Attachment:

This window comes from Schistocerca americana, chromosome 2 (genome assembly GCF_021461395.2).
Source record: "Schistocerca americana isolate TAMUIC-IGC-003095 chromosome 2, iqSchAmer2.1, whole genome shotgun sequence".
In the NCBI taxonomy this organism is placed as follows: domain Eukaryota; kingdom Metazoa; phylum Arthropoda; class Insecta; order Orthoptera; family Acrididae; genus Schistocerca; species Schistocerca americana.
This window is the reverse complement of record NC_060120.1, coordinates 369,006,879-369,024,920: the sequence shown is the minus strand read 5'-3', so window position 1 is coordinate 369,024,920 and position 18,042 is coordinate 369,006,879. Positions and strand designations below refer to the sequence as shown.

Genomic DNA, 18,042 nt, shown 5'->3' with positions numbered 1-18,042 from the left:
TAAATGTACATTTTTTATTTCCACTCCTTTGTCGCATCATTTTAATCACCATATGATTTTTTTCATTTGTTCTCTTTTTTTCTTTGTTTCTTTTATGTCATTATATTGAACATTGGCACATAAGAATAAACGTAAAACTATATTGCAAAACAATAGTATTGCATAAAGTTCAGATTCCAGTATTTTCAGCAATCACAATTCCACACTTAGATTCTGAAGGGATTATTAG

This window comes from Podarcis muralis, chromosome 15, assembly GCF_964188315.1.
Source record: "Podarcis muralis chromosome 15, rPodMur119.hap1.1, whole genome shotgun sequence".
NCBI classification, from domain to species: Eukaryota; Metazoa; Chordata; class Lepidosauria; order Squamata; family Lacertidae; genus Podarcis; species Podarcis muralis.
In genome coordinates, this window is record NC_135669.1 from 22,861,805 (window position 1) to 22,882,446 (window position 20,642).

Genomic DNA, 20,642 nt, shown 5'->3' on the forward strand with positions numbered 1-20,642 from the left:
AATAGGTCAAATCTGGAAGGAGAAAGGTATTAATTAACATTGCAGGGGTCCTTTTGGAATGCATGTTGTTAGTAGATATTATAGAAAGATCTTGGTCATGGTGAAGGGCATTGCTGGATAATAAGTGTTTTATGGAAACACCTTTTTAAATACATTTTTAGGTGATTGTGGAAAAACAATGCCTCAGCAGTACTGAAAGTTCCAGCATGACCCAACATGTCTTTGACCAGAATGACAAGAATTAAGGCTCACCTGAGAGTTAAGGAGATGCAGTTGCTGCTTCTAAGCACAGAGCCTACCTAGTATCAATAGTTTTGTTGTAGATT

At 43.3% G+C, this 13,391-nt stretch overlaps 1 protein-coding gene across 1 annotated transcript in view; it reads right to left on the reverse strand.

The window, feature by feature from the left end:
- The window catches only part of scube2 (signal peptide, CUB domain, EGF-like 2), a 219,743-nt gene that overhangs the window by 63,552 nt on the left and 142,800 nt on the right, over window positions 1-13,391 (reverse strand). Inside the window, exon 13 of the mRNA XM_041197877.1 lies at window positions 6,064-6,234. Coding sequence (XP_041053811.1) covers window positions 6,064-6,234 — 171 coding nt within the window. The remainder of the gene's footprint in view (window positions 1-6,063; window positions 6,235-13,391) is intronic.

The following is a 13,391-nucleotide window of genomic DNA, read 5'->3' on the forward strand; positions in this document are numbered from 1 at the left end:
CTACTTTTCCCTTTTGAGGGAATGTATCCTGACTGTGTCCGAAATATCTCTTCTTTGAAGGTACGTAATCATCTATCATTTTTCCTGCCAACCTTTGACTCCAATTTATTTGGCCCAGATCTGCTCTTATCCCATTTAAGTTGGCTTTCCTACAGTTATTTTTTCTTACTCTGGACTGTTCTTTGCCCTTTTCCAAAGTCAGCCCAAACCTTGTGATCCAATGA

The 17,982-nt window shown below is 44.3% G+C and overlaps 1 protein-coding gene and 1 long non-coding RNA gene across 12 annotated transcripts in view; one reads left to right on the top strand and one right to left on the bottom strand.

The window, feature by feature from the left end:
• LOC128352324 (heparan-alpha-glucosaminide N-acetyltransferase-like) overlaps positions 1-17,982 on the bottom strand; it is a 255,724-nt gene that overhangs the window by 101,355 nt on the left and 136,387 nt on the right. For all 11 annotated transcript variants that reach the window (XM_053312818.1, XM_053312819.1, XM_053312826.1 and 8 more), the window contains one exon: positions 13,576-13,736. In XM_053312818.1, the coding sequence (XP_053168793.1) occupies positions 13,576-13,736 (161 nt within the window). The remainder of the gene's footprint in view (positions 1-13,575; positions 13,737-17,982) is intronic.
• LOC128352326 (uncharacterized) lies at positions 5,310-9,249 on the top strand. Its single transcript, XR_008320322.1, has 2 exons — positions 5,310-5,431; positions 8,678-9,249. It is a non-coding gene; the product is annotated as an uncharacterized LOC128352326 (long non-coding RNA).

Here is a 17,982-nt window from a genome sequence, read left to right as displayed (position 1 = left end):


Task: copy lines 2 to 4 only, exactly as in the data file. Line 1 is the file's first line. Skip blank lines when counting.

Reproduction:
Source record: "Schistocerca americana isolate TAMUIC-IGC-003095 chromosome 2, iqSchAmer2.1, whole genome shotgun sequence".
In the NCBI taxonomy this organism is placed as follows: domain Eukaryota; kingdom Metazoa; phylum Arthropoda; class Insecta; order Orthoptera; family Acrididae; genus Schistocerca; species Schistocerca americana.
This window is the reverse complement of record NC_060120.1, coordinates 369,006,879-369,024,920: the sequence shown is the minus strand read 5'-3', so window position 1 is coordinate 369,024,920 and position 18,042 is coordinate 369,006,879. Positions and strand designations below refer to the sequence as shown.